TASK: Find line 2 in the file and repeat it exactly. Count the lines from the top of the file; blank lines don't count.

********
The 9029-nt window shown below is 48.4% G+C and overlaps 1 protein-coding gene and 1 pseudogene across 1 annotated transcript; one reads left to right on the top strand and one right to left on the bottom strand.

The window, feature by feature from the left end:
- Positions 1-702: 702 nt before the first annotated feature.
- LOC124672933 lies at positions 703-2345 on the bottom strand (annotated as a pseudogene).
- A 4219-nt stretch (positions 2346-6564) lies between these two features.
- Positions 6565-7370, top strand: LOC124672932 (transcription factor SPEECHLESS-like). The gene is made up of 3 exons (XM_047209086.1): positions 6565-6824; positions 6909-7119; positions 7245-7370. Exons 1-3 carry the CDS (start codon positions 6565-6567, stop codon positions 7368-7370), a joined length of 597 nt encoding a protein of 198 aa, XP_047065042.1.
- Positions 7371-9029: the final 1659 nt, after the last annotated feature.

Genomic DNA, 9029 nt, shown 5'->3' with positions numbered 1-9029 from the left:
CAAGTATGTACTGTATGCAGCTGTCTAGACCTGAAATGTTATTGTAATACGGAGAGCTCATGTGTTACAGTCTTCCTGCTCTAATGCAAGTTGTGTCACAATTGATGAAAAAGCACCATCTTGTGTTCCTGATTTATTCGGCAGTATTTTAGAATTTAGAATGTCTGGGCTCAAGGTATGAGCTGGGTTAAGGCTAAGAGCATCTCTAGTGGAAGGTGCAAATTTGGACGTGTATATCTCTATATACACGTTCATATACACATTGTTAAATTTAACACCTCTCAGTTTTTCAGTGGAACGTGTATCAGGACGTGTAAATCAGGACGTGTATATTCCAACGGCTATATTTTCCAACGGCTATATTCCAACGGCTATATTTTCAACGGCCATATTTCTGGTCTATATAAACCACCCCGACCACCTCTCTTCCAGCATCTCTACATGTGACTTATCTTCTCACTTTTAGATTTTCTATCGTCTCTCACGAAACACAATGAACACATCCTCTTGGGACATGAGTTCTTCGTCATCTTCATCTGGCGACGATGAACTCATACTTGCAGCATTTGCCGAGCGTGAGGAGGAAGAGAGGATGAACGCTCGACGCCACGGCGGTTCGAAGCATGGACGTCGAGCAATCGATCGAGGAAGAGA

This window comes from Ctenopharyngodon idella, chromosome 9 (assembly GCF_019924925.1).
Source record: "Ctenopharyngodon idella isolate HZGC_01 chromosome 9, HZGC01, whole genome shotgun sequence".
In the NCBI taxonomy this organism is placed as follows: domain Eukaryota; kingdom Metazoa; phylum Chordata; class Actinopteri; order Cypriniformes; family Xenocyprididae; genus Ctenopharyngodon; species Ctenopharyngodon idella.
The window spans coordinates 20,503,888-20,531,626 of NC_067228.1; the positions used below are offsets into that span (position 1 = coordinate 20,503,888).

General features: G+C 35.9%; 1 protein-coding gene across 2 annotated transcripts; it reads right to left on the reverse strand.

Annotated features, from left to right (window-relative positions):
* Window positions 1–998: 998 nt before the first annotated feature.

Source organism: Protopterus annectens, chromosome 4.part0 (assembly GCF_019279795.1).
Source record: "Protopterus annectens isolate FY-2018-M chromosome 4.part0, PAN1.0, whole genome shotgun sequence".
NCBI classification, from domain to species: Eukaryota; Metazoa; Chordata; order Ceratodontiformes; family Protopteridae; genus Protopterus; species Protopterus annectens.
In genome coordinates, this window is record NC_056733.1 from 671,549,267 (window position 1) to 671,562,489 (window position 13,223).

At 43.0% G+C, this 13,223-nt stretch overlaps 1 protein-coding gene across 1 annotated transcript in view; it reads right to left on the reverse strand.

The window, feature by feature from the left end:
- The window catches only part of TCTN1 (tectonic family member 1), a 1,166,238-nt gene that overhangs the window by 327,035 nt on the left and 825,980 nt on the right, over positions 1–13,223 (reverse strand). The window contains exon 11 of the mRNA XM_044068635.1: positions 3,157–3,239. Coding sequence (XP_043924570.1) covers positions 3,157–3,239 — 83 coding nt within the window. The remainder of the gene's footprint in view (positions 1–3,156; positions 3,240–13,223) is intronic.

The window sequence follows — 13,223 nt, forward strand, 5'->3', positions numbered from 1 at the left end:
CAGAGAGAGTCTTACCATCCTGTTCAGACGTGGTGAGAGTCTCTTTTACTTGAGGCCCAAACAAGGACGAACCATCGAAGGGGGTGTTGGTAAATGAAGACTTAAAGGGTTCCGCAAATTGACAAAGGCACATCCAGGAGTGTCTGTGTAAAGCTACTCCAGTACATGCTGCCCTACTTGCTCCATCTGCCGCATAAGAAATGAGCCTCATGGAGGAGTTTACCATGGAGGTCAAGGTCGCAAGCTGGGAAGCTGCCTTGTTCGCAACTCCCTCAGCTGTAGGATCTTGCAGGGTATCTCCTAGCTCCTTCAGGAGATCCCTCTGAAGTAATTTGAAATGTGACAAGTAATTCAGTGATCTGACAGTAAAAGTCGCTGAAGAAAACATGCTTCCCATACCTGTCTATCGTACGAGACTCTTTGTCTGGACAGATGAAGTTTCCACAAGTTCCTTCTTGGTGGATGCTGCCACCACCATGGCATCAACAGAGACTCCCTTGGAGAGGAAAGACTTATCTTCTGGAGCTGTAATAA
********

The window, feature by feature from the left end: